Although educational digital libraries like the Digital Library for Earth System Education DLESE) offer a multitude of pedagogically relevant digital resources, educators still require support in reusing these resources in their classroom teaching. This research emphasizes the role of curriculum adaptation as central to enabling resource reuse and employs DLESE Teaching Boxes as examples of curricula supporting digital resource reuse. The questions guiding this research are as follows: 1) What adaptation processes and strategies do experts utilize in their planning for enactment i.e. classroom implementation) of curriculum? 2) How can computational models of curriculum be designed to support these adaptation processes and strategies? 3) How does the use of the Teaching Box Builder application influence or support educators adaptation processes and strategies? The outcomes of this work are a conceptual framework ENACT and the Teaching Box Builder application. ENACT ties expert educators adaptation processes with general design requirements. These general design requirements inform the specific design features of the Teaching Box Builder application which supports educators use and adaptation of Teaching Boxes. Teaching Box Builder utilizes the Federated Digital Object Repository Architecture FEDORA) to model Teaching Box components and their relationships. This research employs a two-phase methodology with each phase successively informing the design of Teaching Box Builder application design. The conceptual framework ENACT resulted from an analysis of a) frameworks describing digital library resource use and educators knowledge management practices and b) expert educators adaptation processes as describes in the literature review and observed in the Teaching Box workshops. The second phase included a verbal analysis which explored educators adaptation processes and which informed the design and implementation of the second version of Teaching Box Builder. In the evaluation study, educators completed adaptation tasks using the Teaching Box Builder while “thinking aloud”.
A methodology for design and development of an electronic learning (E-learning) network at the Regis University School for Professional Studies (Education Papers posted on March 7th, 2013 )
E-learning networks are used by academic institutions such as Regis University to support synchronous and asynchronous delivery of online courses and programs. An e-learning network supports a wide range of applications and services and facilitates access to diverse e-learning implementations including virtual laboratory V-lab) environments, knowledge repositories, storage area networks SANs), and content delivery networks CDNs), as well as metropolitan, regional, and international research and education configurations. As demonstrated in this dissertation, an e-learning network eliminates campus boundaries by providing infrastructure for information flows regionally, nationally, and internationally. A systems development life cycle SDLC) methodology enables academic institutions to design and develop e-learning networks that meet educational goals and objectives and provide access to current and next-generation research initiatives. The goal of the research was to assess the capabilities of the SDLC in enabling academic institutions to design and develop new e-learning networks and/or upgrade and enhance in-place e-learning networks. In this dissertation, the author applied the SDLC methodology for design and development of an e-learning network based on findings of a chronological case study of the e-learning Academic Research Network ARN) at Regis University between 2001 and 2005. The outcomes of this investigation demonstrate the role of the SDLC methodology as an enabler of design, development, and deployment of an e-learning network capable of meeting current and projected institutional goals and objectives.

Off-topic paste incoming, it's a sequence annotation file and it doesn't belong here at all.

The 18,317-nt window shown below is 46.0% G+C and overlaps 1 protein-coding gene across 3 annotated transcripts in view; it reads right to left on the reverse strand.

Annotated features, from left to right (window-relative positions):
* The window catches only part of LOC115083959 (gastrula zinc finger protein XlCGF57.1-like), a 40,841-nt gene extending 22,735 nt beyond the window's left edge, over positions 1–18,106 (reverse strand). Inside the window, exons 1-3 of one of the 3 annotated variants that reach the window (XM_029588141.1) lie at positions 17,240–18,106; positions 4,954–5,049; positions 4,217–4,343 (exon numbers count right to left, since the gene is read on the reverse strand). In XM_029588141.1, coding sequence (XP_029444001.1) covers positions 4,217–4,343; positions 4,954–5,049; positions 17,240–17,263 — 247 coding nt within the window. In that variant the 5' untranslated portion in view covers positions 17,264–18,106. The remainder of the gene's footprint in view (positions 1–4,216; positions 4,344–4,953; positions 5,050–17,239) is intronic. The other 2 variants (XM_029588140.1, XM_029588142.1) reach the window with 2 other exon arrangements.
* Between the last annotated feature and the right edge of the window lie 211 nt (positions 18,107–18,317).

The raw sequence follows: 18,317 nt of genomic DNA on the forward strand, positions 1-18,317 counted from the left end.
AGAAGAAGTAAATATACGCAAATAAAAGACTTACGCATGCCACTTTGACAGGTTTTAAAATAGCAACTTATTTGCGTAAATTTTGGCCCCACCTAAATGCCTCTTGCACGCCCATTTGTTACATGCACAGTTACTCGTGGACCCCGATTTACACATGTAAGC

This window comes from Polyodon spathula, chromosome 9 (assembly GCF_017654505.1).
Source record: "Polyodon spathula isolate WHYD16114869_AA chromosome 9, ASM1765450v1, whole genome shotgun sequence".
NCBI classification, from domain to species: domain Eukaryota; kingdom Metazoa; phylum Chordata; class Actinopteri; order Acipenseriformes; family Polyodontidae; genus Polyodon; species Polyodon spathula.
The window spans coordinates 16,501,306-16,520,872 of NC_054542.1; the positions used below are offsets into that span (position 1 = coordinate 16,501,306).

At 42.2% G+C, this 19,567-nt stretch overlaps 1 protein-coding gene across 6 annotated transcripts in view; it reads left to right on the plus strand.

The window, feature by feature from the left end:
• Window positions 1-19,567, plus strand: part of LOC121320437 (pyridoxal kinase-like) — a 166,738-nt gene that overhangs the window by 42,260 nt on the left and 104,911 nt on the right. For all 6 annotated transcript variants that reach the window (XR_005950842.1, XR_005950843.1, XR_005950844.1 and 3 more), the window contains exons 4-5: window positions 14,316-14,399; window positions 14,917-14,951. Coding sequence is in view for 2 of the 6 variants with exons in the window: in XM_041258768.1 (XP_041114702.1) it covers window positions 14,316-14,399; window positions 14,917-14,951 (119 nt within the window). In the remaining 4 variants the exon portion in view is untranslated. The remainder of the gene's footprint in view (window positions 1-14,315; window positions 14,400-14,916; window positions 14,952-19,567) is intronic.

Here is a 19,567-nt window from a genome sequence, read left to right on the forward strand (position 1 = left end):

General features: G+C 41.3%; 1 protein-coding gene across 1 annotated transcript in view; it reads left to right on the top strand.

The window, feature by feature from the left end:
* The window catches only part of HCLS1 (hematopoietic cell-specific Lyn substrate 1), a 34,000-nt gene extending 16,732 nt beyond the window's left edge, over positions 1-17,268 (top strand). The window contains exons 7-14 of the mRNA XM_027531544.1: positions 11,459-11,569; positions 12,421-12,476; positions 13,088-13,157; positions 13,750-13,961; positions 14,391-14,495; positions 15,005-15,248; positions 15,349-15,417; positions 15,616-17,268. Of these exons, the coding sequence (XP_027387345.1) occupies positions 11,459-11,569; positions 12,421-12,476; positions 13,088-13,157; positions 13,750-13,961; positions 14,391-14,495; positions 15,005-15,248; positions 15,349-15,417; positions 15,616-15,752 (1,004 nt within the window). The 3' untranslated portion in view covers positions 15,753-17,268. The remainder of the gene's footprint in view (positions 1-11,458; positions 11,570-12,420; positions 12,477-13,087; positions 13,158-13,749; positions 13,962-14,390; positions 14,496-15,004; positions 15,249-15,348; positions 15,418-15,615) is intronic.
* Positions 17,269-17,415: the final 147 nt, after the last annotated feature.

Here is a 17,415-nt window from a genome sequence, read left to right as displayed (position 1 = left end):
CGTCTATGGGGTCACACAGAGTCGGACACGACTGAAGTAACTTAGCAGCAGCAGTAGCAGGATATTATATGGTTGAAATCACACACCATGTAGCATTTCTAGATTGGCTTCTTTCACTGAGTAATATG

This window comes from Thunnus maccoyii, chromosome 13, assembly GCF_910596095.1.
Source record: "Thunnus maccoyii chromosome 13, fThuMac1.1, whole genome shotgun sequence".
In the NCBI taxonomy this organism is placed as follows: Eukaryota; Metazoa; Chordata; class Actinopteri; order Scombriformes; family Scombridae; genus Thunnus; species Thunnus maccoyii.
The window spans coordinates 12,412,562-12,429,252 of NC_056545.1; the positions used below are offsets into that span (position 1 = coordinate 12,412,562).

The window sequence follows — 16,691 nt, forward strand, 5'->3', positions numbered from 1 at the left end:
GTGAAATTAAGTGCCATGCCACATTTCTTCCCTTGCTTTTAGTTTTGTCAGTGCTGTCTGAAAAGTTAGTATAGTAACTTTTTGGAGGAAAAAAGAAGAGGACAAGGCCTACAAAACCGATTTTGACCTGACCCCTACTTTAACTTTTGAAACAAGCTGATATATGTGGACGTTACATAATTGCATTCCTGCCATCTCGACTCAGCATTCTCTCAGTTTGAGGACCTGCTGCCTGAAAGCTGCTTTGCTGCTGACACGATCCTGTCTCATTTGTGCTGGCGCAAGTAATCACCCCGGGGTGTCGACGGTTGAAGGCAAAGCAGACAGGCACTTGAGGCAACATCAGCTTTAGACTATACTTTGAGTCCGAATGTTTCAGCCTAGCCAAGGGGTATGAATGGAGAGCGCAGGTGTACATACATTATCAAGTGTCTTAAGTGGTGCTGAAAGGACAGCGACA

A prosody-enriched dynamic text presentation technique for enhanced reading of electronic text (Education Papers posted on March 7th, 2013 )